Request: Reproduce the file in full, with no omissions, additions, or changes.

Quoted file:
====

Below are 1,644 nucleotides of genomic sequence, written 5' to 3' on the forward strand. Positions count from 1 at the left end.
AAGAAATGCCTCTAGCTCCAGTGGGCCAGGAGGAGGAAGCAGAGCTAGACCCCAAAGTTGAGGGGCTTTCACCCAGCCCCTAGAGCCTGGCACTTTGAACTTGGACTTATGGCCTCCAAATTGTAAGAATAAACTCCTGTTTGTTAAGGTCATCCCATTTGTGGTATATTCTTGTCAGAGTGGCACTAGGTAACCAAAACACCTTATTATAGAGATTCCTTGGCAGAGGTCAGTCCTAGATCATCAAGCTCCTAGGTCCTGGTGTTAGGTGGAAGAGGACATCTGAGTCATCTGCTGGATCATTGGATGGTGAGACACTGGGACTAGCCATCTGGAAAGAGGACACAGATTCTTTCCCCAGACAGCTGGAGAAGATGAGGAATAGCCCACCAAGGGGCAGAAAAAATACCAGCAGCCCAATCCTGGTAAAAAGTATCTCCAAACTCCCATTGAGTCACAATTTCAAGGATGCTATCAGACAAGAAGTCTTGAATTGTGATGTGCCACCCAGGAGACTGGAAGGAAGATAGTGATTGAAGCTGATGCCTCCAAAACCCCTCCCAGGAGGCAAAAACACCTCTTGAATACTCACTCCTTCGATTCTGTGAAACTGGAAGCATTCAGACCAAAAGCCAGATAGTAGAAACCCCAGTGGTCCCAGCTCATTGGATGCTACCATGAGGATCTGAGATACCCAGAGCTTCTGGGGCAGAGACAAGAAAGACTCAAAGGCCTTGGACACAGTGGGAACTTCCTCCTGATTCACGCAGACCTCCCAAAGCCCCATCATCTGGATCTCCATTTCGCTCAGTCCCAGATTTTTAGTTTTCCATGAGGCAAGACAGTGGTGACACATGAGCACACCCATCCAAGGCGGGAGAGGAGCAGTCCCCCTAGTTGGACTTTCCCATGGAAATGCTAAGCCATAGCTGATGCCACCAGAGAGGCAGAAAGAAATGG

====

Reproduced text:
Below are 1,644 nucleotides of genomic sequence, written 5' to 3' on the forward strand. Positions count from 1 at the left end.
AAGAAATGCCTCTAGCTCCAGTGGGCCAGGAGGAGGAAGCAGAGCTAGACCCCAAAGTTGAGGGGCTTTCACCCAGCCCCTAGAGCCTGGCACTTTGAACTTGGACTTATGGCCTCCAAATTGTAAGAATAAACTCCTGTTTGTTAAGGTCATCCCATTTGTGGTATATTCTTGTCAGAGTGGCACTAGGTAACCAAAACACCTTATTATAGAGATTCCTTGGCAGAGGTCAGTCCTAGATCATCAAGCTCCTAGGTCCTGGTGTTAGGTGGAAGAGGACATCTGAGTCATCTGCTGGATCATTGGATGGTGAGACACTGGGACTAGCCATCTGGAAAGAGGACACAGATTCTTTCCCCAGACAGCTGGAGAAGATGAGGAATAGCCCACCAAGGGGCAGAAAAAATACCAGCAGCCCAATCCTGGTAAAAAGTATCTCCAAACTCCCATTGAGTCACAATTTCAAGGATGCTATCAGACAAGAAGTCTTGAATTGTGATGTGCCACCCAGGAGACTGGAAGGAAGATAGTGATTGAAGCTGATGCCTCCAAAACCCCTCCCAGGAGGCAAAAACACCTCTTGAATACTCACTCCTTCGATTCTGTGAAACTGGAAGCATTCAGACCAAAAGCCAGATAGTAGAAACCCCAGTGGTCCCAGCTCATTGGATGCTACCATGAGGATCTGAGATACCCAGAGCTTCTGGGGCAGAGACAAGAAAGACTCAAAGGCCTTGGACACAGTGGGAACTTCCTCCTGATTCACGCAGACCTCCCAAAGCCCCATCATCTGGATCTCCATTTCGCTCAGTCCCAGATTTTTAGTTTTCCATGAGGCAAGACAGTGGTGACACATGAGCACACCCATCCAAGGCGGGAGAGGAGCAGTCCCCCTAGTTGGACTTTCCCATGGAAATGCTAAGCCATAGCTGATGCCACCAGAGAGGCAGAAAGAAATGG